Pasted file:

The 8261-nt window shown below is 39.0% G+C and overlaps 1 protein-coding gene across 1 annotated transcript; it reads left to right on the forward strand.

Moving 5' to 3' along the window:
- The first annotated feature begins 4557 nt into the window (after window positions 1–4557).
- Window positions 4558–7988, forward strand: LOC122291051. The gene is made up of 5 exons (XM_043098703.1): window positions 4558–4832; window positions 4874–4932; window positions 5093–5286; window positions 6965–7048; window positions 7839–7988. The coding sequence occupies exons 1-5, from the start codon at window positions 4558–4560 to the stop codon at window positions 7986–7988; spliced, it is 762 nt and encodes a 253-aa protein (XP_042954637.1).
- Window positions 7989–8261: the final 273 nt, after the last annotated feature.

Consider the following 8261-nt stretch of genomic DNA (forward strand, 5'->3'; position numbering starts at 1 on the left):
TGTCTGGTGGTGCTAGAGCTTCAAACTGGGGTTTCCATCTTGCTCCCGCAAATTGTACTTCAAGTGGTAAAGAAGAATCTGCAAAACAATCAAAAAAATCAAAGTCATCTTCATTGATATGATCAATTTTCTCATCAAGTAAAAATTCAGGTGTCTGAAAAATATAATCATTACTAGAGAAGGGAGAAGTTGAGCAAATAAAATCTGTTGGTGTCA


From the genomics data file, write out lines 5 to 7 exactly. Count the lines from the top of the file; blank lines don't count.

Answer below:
- Window positions 7989–8261: the final 273 nt, after the last annotated feature.

Consider the following 8261-nt stretch of genomic DNA (forward strand, 5'->3'; position numbering starts at 1 on the left):
TGTCTGGTGGTGCTAGAGCTTCAAACTGGGGTTTCCATCTTGCTCCCGCAAATTGTACTTCAAGTGGTAAAGAAGAATCTGCAAAACAATCAAAAAAATCAAAGTCATCTTCATTGATATGATCAATTTTCTCATCAAGTAAAAATTCAGGTGTCTGAAAAATATAATCATTACTAGAGAAGGGAGAAGTTGAGCAAATAAAATCTGTTGGTGTCA